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Vol. 17. Issue 9.
Pages 543-548 (November 2021)
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Vol. 17. Issue 9.
Pages 543-548 (November 2021)
Original Article
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«Living with rheumatoid arthritis» in an indigenous qom population in Argentina. A qualitative study
«Vivir con artritis reumatoide» en una población indígena qom en la Argentina. Un estudio cualitativo
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Rosana Quintanaa,
Corresponding author
rosanaquintana@gmail.com

Corresponding author.
, Sofía Fernándezb, Stella M. Orzuzab, Adriana M.R. Silvestrea, Ana Bensib, Mario Goñic, Paola Iglesiasb, Nora Mathernd, Vanina García-Biancoa, Andrés Honerib, Bernardo A. Pons-Estela, Marcela Valdatab, Ingris Peláez-Ballestase
a Centro Regional de Enfermedades Autoinmunes y Reumáticas (GO-CREAR), Rosario, Argentina
b Centro de Estudios Aplicados a Problemáticas Socio-culturales (CEAPROS), Facultad de Humanidades y Artes, Universidad Nacional de Rosario, Argentina
c Centro de Especialidades Médicas Ambulatorias de Rosario, Secretaría de Salud Pública, Municipalidad de Rosario, Argentina
d Instituto de Reumatología, Ortopedia y Fisiatría, Rosario, Argentina
e Hospital General de Mexico Dr. Eduardo Liceaga, Mexico City, Mexico
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Abstract
Introduction

Rheumatoid arthritis (RA) is a chronic disease which impacts patients’ quality of life. The prevalence of RA in the qom population was 2.4% and represented an aggressive and disabling disease. The study goal was to describe the experience of the indigenous qom community individual suffering from RA, along with their experience with the local health care system in the city of Rosario, Santa Fe, Argentina.

Methods

Qualitative Study using techniques of participant observation and semi-structured interviews; following a guideline developed by a multidisciplinary research group comprising anthropologists, rheumatologists, nurses, and psychologists. A triangulation strategy was implemented for the analysis.

Results

A total of 33 interviews were conducted in 29 individuals with RA. The results showed a “normalization” of their symptoms and of their limitations in performing daily tasks. The individuals’ relationship with the local health care system was complex and limited in several aspects (e.g. access to health care, continuity of treatment, complexity of medical care pathway and lack of cultural competence).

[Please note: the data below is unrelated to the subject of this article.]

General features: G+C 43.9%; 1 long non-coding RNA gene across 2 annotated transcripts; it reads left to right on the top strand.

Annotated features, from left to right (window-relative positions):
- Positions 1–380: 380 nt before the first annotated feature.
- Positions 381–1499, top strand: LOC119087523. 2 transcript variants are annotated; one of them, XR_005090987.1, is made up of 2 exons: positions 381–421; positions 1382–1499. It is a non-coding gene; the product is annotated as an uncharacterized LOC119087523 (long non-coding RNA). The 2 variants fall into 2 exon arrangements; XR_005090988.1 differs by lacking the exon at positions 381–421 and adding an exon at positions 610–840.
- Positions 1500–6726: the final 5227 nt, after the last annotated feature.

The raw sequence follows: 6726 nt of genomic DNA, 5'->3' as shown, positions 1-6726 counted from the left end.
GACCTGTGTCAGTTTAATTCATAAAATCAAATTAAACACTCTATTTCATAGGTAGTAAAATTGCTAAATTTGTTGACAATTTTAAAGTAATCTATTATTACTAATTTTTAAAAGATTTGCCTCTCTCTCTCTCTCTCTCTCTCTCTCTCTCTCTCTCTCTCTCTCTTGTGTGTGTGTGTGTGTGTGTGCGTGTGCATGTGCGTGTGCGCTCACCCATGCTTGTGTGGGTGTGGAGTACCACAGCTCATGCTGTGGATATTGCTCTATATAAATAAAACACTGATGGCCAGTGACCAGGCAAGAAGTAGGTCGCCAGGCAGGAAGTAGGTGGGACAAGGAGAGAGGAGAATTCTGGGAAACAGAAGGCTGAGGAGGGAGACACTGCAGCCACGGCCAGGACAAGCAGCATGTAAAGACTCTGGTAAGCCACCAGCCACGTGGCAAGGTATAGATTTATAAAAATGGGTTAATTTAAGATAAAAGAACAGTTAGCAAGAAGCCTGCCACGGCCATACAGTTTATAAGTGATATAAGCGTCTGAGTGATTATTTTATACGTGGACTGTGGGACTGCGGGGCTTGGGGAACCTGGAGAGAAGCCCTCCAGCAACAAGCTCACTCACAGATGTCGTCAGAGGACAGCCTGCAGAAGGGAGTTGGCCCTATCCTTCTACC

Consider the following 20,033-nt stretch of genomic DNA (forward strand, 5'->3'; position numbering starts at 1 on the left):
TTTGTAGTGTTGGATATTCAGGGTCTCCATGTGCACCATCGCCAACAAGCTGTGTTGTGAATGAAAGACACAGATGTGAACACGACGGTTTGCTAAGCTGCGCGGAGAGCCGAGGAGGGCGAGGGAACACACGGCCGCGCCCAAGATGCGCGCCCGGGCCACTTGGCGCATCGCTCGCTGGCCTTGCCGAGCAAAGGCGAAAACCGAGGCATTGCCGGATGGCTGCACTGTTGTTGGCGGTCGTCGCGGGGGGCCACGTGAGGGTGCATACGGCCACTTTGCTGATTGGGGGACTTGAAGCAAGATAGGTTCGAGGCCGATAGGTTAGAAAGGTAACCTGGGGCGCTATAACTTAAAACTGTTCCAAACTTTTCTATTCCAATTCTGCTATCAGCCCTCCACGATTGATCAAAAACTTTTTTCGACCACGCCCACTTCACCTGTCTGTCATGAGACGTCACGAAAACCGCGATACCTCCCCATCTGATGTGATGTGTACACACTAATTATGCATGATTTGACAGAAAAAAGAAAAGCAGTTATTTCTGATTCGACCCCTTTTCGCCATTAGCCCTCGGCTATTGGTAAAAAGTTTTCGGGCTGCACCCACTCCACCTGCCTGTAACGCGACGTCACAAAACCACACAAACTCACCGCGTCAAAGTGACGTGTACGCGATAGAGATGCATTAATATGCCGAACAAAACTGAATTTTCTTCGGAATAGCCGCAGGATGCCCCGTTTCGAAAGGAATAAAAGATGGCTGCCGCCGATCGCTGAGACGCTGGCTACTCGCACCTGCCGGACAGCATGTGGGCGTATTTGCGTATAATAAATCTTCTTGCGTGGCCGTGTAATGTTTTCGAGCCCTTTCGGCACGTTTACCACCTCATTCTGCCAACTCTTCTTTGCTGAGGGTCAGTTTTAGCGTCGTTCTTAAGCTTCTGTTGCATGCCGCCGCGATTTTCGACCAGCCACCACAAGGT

Conclusions

RA is a disease that has a negative impact on the daily lives of the qom people living in Rosario. Improving the relationship between this population and the local health care system as well as the implementation of multidisciplinary work should be priorities.

Keywords:
Health Care System
Indigenous people
Rheumatoid arthritis
Qom community
Qualitative research
Resumen
Introducción

La artritis reumatoide (AR) es una enfermedad crónica que impacta la vida de los pacientes. La prevalencia de AR en la población qom fue de 2,4% y representó una enfermedad agresiva y limitante. El objetivo del estudio fue describir la experiencia de los individuos de la comunidad indígena qom que sufrían de AR, y su experiencia con el sistema de salud local en la ciudad de Rosario, Santa Fe, Argentina.

Materiales y métodos

Estudio cualitativo de corte etnográfico utilizando técnicas de observación de los participantes y entrevistas semi-estructuradas; siguiendo una guía desarrollada por un grupo multidisciplinario de antropólogos, reumatólogos, enfermeras y psicólogos. Se realizó un análisis temático basado en las narrativas reconstruidas y una estrategia de triangulación entre investigadores.

Resultados

Se realizó un total de 33 entrevistas en 29 individuos con AR. Los resultados mostraron una “normalización” de los síntomas y de sus limitaciones al realizar tareas diarias. La relación entre los individuos y el sistema de salud local fue complejo y limitado en diferentes aspectos (por ej. acceso al sistema de salud, continuidad del tratamiento, complejidad en las vías de acceso a la asistencia médica y falta de competencia cultural).

Conclusiones

La AR es una enfermedad que tiene un impacto negativo en la vida diaria de la poblaciónqom que vive en Rosario. Mejorar la relación entre esta población y el sistema de salud, así como también implementar un trabajo multidisciplinario debe ser una prioridad.

Palabras clave:
Sistema de Salud
Pueblos indígenas
Artritis reumatoide
Comunidad qom
Investigación cualitativa
Full Text
Introduction